On 6/21/05, PFC <[EMAIL PROTECTED]> wrote:
> In your case I don't think that is the solution, because you do big
> updates. With triggers this would mean issuing one update of your
> materialized view per row in your big update. This could be slow.
> In this case you might want to update the cache table in one request
> rather than doing an awful lot of updates.
> So you have two solutions :
> 1- Junk it all and rebuild it from scratch (this can be faster than it
> seems)
> 2- Put the rows to be added in a temporary table, update the cache table
> considering the difference between this temporary table and your big
> table, then insert the rows in the big table.
> This is the fastest solution but it requires a bit more coding (not THAT
> much though).

I understand your desire to not need any manual intervention...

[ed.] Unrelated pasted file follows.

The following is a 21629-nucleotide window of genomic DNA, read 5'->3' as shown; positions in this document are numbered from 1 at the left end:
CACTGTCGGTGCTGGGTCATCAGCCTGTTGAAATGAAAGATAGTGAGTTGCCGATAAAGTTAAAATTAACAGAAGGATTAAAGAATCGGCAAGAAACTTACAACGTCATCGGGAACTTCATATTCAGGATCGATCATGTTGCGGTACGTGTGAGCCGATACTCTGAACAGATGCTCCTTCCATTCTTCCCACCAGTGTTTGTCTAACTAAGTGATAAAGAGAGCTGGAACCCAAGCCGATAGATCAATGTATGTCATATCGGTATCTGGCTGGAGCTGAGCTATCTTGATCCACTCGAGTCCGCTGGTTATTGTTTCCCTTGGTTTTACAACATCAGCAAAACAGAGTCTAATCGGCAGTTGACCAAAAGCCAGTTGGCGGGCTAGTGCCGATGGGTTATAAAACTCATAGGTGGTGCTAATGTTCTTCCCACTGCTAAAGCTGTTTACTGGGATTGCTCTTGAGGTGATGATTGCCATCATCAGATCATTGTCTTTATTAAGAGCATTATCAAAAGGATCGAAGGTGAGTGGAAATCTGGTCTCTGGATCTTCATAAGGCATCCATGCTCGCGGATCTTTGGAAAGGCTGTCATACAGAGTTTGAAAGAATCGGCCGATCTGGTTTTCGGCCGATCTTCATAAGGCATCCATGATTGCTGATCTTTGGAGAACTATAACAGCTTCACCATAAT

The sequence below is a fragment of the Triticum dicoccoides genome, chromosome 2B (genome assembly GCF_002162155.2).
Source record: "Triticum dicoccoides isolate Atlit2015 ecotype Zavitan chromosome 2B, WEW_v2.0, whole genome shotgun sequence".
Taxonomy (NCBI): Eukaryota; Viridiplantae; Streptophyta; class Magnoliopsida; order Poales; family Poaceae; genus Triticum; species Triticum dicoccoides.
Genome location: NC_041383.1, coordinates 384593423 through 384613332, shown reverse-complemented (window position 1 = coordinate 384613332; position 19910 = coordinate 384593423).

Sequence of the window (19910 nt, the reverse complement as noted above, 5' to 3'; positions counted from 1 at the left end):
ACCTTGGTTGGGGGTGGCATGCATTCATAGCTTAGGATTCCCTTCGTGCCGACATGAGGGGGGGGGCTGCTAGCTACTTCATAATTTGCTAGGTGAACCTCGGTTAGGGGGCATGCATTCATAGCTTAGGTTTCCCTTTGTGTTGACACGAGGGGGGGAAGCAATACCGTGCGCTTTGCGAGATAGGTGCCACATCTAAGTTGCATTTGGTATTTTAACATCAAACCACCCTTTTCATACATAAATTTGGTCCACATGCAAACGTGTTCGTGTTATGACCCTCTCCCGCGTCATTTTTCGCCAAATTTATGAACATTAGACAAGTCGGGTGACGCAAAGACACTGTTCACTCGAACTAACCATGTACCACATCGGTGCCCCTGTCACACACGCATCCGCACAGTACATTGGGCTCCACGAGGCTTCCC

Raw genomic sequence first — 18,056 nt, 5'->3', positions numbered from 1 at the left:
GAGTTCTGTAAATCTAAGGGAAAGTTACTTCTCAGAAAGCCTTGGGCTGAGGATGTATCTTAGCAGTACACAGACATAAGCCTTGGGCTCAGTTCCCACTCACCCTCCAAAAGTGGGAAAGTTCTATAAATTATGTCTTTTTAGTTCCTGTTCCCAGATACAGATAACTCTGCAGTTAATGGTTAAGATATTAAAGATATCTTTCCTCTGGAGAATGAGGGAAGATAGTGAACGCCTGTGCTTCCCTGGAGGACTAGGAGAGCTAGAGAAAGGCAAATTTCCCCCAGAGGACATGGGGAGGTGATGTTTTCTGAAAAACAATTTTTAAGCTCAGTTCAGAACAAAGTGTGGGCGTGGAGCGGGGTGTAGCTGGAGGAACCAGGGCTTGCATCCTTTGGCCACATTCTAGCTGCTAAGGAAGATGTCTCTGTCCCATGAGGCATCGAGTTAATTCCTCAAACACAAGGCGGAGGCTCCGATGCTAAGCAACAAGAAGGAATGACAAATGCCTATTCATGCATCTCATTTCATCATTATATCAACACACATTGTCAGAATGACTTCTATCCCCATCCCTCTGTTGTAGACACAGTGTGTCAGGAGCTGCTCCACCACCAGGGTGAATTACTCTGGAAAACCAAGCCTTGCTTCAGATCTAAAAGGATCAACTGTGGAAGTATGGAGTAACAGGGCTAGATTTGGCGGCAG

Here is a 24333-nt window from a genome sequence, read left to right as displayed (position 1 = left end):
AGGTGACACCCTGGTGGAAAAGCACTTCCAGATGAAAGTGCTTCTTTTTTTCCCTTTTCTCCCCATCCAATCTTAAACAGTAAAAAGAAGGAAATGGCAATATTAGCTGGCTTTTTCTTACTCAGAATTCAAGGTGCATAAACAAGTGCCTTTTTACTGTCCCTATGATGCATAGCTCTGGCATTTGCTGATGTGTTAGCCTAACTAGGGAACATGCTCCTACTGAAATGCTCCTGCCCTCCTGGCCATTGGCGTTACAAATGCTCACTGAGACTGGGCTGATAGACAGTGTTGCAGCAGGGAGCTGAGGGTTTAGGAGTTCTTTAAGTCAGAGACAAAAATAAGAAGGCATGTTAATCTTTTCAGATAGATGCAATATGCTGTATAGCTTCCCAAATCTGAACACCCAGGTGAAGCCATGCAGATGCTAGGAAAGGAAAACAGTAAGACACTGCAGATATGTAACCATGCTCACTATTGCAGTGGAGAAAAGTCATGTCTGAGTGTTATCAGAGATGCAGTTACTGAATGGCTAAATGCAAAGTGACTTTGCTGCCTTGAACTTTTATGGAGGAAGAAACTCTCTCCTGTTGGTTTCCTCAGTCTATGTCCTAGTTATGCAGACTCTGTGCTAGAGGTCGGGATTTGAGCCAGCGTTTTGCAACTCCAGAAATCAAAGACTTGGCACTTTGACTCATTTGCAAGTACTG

I don't know what OS you use, but here are two practical techniques
you can use to achieve the above solution suggested by PFC:

a: If you are on a Unix like OS such as Linux of Free BSD you have the
beautiful cron program that will run commands nightly.

b: If you are on Windows you have to do something else. The simplest
solution I've found is called "pycron" (easily locatable by google)
and is a service that emulates Unix cron on windows (bypassing a lot
of the windows scheduler hassle).

Now, using either of those solutions, let's say at 6:00 am you want to
do your batch query.

1. Put the queries you want into a text file EXACTLY as you would type
them using psql and save the text file. For example, the file may be
named "create_mat_view.txt".
2. Test them by doing this from a command prompt: psql dbname <
3. Create a cron entry to run the command once a day, it might look like this:
0 6 * * * /usr/bin/psql dbname < /home/admin/create_mat_view.txt
or maybe like this:
0 6 * * * "C:\Program Files\PostgreSQL\8.0\psql.exe" dbname <

I hope this helps,
Matthew Nuzum

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